Sugar a Toxin
2016 05 23 Just watching Sugar Coated. I’m reminded of reading a report in the NYT implicating sugar in a laundry list of diseases: alcoholism, tooth caries, diabetes … In the early 1970s, ’71, maybe ’72, the United Methodist Women sent me down to Cuernavaca to see Illich and hook up with Denis Detzel, founder of the Evanston Learning Exchange. Denis was known to be interested in forming a learning exchange before I heard of Ivan Illich, but I founded FLEX in 1970, first offer of an internet in the world. Anyway, while there I sat in on Illich seminars. In one of them Illich was attacking the hacienda system of sugar production. People’s jaws were dropping, Ivan was implicating sugar and how it’s produced with economic, political, social, and cultural evil. Good, true, no doubt. So I raised my hand and referred to the NYT study: sugar is toxic. Sugar is evil in everyway; not just in political ways.
I drew a complete blank: including from Illich!!!
Forty-odd years later, nearly a half a century, even the medical profession has now heard the charges.
People think that ideas get thought, then they spread, we learn. No, no: ideas get thought, then spread a little, then they’re repressed, the thinkers, the journalists are punished … then, if we’re still alive, some individuals, some members of relevant institutions learn: a little, and late.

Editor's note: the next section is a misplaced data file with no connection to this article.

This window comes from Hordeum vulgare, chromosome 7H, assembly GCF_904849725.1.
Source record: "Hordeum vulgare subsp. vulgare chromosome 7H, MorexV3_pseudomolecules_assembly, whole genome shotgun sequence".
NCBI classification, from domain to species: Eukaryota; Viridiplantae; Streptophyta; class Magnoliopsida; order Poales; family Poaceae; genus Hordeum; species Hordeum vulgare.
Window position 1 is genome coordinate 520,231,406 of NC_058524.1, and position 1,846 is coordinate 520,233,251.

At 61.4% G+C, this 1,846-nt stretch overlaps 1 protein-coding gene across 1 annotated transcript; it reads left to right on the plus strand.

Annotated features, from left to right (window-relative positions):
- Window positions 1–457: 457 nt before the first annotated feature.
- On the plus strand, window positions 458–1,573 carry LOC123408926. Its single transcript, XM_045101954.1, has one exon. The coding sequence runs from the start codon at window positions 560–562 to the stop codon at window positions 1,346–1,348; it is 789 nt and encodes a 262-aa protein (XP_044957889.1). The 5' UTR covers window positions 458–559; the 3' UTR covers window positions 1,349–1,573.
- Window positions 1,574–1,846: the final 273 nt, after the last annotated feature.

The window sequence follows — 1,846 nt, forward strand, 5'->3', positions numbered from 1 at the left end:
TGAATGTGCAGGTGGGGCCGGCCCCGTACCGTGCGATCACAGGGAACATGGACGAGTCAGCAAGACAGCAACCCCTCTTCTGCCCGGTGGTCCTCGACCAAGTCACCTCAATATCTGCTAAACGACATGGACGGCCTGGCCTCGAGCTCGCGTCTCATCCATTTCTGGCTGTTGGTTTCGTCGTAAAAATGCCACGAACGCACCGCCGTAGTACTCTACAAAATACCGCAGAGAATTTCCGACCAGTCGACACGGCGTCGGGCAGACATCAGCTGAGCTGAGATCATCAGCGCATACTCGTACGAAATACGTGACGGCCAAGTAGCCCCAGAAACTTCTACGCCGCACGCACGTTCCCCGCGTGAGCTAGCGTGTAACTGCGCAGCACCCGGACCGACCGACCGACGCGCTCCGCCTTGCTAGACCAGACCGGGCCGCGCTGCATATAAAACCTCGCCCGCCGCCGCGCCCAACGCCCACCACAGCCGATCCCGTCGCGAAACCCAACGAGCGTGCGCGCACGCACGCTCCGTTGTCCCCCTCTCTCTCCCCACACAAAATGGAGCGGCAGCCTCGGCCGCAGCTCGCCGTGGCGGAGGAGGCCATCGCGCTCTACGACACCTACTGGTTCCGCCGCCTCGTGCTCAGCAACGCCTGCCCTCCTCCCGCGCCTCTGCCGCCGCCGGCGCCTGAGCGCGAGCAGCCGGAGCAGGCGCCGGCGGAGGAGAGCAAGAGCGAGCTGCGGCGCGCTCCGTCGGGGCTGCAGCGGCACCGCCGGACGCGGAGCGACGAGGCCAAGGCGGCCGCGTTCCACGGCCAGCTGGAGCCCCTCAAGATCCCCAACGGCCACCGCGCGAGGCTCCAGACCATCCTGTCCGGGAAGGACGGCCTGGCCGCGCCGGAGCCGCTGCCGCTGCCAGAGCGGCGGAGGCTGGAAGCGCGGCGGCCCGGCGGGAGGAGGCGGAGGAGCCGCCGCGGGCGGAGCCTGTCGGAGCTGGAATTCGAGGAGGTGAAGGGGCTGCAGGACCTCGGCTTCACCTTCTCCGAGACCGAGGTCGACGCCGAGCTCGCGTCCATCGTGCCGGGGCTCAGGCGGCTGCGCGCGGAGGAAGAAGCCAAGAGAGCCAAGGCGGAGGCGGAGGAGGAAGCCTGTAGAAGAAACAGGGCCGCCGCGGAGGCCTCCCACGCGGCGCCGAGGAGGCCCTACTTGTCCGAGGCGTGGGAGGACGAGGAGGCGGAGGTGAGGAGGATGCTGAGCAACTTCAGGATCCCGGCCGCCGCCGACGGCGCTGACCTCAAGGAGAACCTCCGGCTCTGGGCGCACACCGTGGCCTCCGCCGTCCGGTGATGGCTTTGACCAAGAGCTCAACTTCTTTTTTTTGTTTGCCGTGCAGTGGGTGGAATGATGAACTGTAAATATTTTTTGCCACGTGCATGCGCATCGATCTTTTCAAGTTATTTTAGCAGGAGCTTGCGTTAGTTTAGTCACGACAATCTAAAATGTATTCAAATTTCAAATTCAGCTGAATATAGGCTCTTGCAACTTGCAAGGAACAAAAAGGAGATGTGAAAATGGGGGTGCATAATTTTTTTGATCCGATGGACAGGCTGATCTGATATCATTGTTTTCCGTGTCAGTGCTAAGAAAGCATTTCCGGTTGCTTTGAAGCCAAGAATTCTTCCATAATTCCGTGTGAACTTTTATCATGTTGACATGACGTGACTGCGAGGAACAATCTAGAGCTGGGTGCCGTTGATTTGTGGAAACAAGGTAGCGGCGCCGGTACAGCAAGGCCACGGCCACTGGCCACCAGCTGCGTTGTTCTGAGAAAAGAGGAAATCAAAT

2016 05 22 I despise my culture now but as a child I was my culture. Like everyone this toddler adored Charlie Chaplin. Friends of the family had several Chaplin reels: and a screen, and projector: I saw Chaplin again, and again: with far more impact than church (though I loved and revered church too!) Last evening Jan and I watched the Robert Downey, Jr. movie, Chaplin. Bravo. The original has no been well-imitated: to a naturally worshipful world.
Not everyday do we have a star – who’s a genius – who’s loved – who’s sabotaged – who’s martyred.
I’ve been martyred too, I know all about it.
The US didn’t play fair, it never has, it still doesn’t. Then we turn around and give him a reward!? No, the question is should he give us an award?
Who owns Jesus’ right to love and forgive us? Us? or Jesus? When Jesus shows up, we’ll find out for sure.
1964 Chaplin’s autobiography came out. I read it religiously (though it’s gotten rusty in my head in the half-century since then. But: the film reminds me of much much much of it, bless it.